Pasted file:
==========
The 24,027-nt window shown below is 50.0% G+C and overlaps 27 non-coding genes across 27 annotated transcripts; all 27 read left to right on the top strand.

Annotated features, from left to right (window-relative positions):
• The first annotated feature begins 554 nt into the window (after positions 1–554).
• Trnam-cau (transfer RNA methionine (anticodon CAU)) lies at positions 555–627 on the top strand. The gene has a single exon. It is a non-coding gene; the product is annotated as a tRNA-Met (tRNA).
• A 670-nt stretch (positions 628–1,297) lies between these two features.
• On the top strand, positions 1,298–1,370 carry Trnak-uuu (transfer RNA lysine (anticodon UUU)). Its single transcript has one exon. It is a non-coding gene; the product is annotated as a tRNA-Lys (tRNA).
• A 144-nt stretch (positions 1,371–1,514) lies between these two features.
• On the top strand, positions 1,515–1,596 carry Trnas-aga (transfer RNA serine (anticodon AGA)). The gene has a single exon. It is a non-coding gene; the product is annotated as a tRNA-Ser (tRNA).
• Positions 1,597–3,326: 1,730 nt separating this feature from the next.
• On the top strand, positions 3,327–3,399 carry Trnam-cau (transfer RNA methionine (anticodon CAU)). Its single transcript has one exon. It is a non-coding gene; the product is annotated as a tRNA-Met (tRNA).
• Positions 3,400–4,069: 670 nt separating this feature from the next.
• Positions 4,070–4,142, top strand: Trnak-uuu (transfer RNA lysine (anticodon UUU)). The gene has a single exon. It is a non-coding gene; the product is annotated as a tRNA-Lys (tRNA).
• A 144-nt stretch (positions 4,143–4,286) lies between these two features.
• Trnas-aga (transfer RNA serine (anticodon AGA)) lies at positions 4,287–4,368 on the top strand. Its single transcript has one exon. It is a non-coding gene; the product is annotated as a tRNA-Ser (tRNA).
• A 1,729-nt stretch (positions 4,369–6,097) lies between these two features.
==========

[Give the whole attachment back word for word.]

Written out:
The 24,027-nt window shown below is 50.0% G+C and overlaps 27 non-coding genes across 27 annotated transcripts; all 27 read left to right on the top strand.

Annotated features, from left to right (window-relative positions):
• The first annotated feature begins 554 nt into the window (after positions 1–554).
• Trnam-cau (transfer RNA methionine (anticodon CAU)) lies at positions 555–627 on the top strand. The gene has a single exon. It is a non-coding gene; the product is annotated as a tRNA-Met (tRNA).
• A 670-nt stretch (positions 628–1,297) lies between these two features.
• On the top strand, positions 1,298–1,370 carry Trnak-uuu (transfer RNA lysine (anticodon UUU)). Its single transcript has one exon. It is a non-coding gene; the product is annotated as a tRNA-Lys (tRNA).
• A 144-nt stretch (positions 1,371–1,514) lies between these two features.
• On the top strand, positions 1,515–1,596 carry Trnas-aga (transfer RNA serine (anticodon AGA)). The gene has a single exon. It is a non-coding gene; the product is annotated as a tRNA-Ser (tRNA).
• Positions 1,597–3,326: 1,730 nt separating this feature from the next.
• On the top strand, positions 3,327–3,399 carry Trnam-cau (transfer RNA methionine (anticodon CAU)). Its single transcript has one exon. It is a non-coding gene; the product is annotated as a tRNA-Met (tRNA).
• Positions 3,400–4,069: 670 nt separating this feature from the next.
• Positions 4,070–4,142, top strand: Trnak-uuu (transfer RNA lysine (anticodon UUU)). The gene has a single exon. It is a non-coding gene; the product is annotated as a tRNA-Lys (tRNA).
• A 144-nt stretch (positions 4,143–4,286) lies between these two features.
• Trnas-aga (transfer RNA serine (anticodon AGA)) lies at positions 4,287–4,368 on the top strand. Its single transcript has one exon. It is a non-coding gene; the product is annotated as a tRNA-Ser (tRNA).
• A 1,729-nt stretch (positions 4,369–6,097) lies between these two features.